Equestrian

Equestrianism made its Olympic debut at the 1900 Summer Olympics in Paris, France.

It disappeared until 1912, but has appeared at every Summer Olympic Games since. The current Olympic equestrian disciplines are Dressage, Eventing, and Jumping. In each discipline, both individual and team medals are awarded. It is one of the sports on the programme where women and men compete together on equal terms.

What is dressage?
In modern Dressage competitions, horse and rider are expected to perform from memory a series of predetermined movements, known as ‘figures’ (volte, serpentine, figure of eight). They perform these movements in a completely flat, rectangular arena, measuring 40 x 20m or 60 x 20m. The arena is skirted by a low rail along which 12 lettered markers are placed symmetrically indicating where movements are to start and finish and where changes of pace occur. Upon entering the arena, each rider proceeds down a marked centre line and halts to salute. In all competitions, the horse has to show the paces: walk, trot and canter as well as smooth transitions within and between these paces.

Dressage is one of the three disciplines in competition at the Olympic Games, the other two being Jumping and Eventing.

What is Jumping?
In modern Jumping competitions, horse and rider are required to complete a course of 10 to 13 jumps, the objective of which is to test the combination’s skill, accuracy and training.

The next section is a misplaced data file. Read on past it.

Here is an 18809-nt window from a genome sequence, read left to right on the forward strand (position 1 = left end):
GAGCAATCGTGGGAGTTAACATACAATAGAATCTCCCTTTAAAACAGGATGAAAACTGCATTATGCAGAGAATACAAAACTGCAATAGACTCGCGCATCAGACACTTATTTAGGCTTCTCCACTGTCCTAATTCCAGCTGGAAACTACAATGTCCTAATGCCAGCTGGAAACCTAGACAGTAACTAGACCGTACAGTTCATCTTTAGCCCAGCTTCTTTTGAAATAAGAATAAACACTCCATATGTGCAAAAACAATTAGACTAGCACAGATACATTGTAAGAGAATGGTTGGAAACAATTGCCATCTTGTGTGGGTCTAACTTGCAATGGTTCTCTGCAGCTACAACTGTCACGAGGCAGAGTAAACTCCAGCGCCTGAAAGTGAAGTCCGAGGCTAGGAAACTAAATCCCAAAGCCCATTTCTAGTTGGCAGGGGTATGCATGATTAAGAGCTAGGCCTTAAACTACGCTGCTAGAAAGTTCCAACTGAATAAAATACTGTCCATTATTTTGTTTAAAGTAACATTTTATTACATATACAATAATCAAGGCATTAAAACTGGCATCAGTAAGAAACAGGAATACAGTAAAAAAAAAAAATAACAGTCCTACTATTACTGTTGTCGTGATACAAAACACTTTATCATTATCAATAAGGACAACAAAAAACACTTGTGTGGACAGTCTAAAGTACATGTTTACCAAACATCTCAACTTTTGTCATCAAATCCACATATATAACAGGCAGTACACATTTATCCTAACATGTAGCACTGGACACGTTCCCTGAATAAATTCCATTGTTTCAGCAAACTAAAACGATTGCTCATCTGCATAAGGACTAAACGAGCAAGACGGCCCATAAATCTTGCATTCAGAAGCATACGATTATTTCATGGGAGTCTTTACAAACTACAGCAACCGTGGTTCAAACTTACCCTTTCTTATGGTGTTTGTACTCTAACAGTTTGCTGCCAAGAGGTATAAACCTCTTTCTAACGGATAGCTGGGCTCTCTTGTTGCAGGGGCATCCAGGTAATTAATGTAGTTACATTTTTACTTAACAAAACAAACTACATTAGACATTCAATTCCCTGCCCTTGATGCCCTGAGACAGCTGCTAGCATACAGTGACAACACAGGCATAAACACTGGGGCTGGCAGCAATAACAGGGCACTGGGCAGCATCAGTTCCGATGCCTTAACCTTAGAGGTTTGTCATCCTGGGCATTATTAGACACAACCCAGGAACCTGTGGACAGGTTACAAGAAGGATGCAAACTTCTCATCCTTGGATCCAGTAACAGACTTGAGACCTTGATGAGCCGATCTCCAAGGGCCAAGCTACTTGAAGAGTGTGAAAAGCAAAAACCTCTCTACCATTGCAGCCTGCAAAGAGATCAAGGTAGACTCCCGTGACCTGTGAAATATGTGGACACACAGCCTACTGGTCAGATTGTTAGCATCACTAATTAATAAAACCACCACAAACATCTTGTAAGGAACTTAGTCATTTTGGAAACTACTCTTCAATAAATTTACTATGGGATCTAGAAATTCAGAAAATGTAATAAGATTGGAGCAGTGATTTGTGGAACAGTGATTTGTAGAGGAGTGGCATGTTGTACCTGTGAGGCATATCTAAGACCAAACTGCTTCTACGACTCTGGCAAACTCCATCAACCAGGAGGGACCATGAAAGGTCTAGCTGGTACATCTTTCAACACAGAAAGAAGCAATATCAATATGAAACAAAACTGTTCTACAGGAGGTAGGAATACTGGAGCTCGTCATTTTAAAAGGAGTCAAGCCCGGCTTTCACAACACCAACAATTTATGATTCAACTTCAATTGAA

The aim is always to jump the course in the designed sequence with no mistakes – a clear round. If any part of an obstacle is knocked down or if the horse refuses a jump, penalties are accumulated. The winner of the competition is the horse and rider combination that incurs the least number of penalties, completes the course in the fastest time or gains the highest number of points depending on the type of competition.

Jumping is one of the three disciplines in competition at the Olympic Games, the other two being Eventing and Dressage.

What is eventing?

Eventing demands of the competitor considerable experience in all branches of equitation and a precise knowledge of the horse’s ability and of the horse a degree of competence resulting from intelligent and rational training. It covers all round riding ability and horsemanship: the harmony between horse and rider that characterise Dressage; the contact with nature, precise knowledge of the horses ability and extensive experience essential for the Cross Country; the precision, agility and technique involved in Jumping.

Eventing is one of the three disciplines in competition at the Olympic Games, the other two being Jumping and Dressage.

The winning individual is the competitor with the lowest total of penalty points. The winning team is the one with the lowest total of penalty points, after adding together the final scores of the three highest placed competitors in the team

Ireland won a bronze medal with Cian O’Connor in the show jumping event at the London Olympic Games.

National Federation: Horse Sport Ireland

International Federation: Fédération Équestre Internationale

Equestrian News

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